Courtesy Kenn Kaufman
Three distinct subspecies of Spotted Owl range from Canada's British Columbia to Mexico's Michoacan State. The "California" Spotted Owl (Strix occidentalis occidentalis
) is found in several mountain ranges throughout California. The "Northern" Spotted Owl (S. o. caurina
) replaces the California subspecies in the northern part of that state, and its range extends north to British Columbia. The "Mexican" Spotted Owl (S. o. lucida
) is found primarily in the Sierra Occidental in Mexico, north to New Mexico and Arizona, where it resides in several pockets of high-elevation forest.
Year round, Spotted Owls rely upon coniferous forests in the late stage (i.e., old growth, 200+ years old) for hunting, nesting in the unique, cool microclimate that these forests provide. With complex and varied structures, large stands of hemlock, Douglas fir, true firs, ponderosa pine, and mixed forests of pine and oak are used. They sometimes hunt on the forest edge or in small clearings, but these owls generally avoid crossing clear-cuts and openings. Roosts are in thicker stands of trees, often near water. Spotted Owls in California are found more often in deciduous hardwoods, especially oaks, from sea level to 3,200 feet.
The diet consists of medium-sized rodents, especially northern flying squirrels and dusky-footed woodrats, hunted between dusk and dawn. Other prey include brush rabbits, mice, pocket gophers, squirrels like Douglas and gray squirrels, voles, and many insects. Males and females probably hunt in slightly different habitats, in order to suit their size differences. Perching quietly, the owls ambush prey by diving on them with open talons. Climbing rodents can be plucked from branches. When prey are abundant, they may be stored temporally in a trees, rocks, or earthen hollows. Spotted Owls drink fresh water from streams and dripping rocks.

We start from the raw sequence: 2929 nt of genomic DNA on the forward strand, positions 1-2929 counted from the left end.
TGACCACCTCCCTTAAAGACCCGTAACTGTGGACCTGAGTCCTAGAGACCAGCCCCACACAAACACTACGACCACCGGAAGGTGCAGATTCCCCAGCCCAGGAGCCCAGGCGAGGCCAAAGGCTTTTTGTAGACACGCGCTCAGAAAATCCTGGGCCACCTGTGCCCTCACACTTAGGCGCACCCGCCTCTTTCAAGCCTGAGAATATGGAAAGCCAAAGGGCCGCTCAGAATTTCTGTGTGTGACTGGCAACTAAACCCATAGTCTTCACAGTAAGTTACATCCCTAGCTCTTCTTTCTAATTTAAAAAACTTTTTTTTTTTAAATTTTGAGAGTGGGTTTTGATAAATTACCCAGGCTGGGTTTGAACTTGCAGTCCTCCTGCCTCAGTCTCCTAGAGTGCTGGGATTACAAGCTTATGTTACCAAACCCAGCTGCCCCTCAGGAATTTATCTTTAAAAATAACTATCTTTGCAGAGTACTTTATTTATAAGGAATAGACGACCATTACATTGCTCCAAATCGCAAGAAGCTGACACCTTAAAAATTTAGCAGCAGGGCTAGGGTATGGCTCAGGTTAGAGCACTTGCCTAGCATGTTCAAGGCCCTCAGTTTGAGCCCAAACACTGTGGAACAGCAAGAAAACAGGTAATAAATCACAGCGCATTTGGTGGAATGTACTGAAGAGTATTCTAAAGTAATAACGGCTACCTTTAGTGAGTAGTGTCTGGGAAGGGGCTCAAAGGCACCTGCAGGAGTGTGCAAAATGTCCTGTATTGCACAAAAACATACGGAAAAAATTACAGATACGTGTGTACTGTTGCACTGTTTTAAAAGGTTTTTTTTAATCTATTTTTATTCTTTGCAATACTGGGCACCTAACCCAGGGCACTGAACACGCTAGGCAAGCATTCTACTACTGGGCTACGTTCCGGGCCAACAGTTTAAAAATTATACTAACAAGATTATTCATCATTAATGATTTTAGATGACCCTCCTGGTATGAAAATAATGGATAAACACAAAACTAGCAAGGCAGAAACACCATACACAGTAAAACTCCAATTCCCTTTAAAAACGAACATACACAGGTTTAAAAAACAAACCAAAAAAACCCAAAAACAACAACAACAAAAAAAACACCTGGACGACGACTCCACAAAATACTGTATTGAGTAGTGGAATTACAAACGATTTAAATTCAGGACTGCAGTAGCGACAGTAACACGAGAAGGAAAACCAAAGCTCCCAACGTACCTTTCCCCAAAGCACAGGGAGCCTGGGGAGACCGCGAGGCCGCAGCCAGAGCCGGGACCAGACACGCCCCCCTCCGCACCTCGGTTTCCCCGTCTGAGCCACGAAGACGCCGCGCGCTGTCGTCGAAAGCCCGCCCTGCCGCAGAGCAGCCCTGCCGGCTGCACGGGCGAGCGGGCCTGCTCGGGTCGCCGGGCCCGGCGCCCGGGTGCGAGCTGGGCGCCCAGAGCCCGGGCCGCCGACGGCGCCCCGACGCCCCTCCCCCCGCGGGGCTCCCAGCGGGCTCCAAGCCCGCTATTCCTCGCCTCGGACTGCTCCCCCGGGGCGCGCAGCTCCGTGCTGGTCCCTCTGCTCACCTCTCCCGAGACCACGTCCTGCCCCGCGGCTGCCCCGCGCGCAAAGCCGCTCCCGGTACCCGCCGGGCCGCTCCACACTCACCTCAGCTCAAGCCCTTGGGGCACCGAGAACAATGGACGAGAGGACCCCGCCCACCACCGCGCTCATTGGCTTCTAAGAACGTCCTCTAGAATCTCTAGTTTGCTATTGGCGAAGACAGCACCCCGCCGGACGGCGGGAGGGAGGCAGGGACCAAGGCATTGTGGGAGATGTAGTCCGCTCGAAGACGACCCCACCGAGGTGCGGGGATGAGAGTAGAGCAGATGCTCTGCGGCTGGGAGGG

Spotted Owls form monogamous pair bonds that last many years, and they occupy the same home range together. In late winter or early spring, pairs begin to call and roost together. Like many other owls, Spotted Owls don't build a nest but instead use naturally occurring sites, 65 to 90 feet above ground, in tree holes, piles of leaves and sticks in a tree's crotch, large clumps of mistletoe, or the shelf of a cliff face. Old hawk or raven nests are also reused.
The female lays only one clutch of 2 - 3 whitish eggs and incubates them for about a month, while her mate feeds her. The downy white hatchlings are fairly helpless and blind. The female broods and feeds the young with items brought by the male. Owlets leave the nest in about 35 days and fly a few days later. Both parents tend the fledglings until September or October, when the full-grown young leave their parents' home range.
Spotted Owls are year-round residents in their range and are quite sedentary. The only significant movements occur when young disperse from their parents' territory or when the owls move during harsh winters to lower elevations, in order to find food. These temporary displacements cover 10 to 40 miles and represent drops in elevation between 1,600 and 4,800 feet.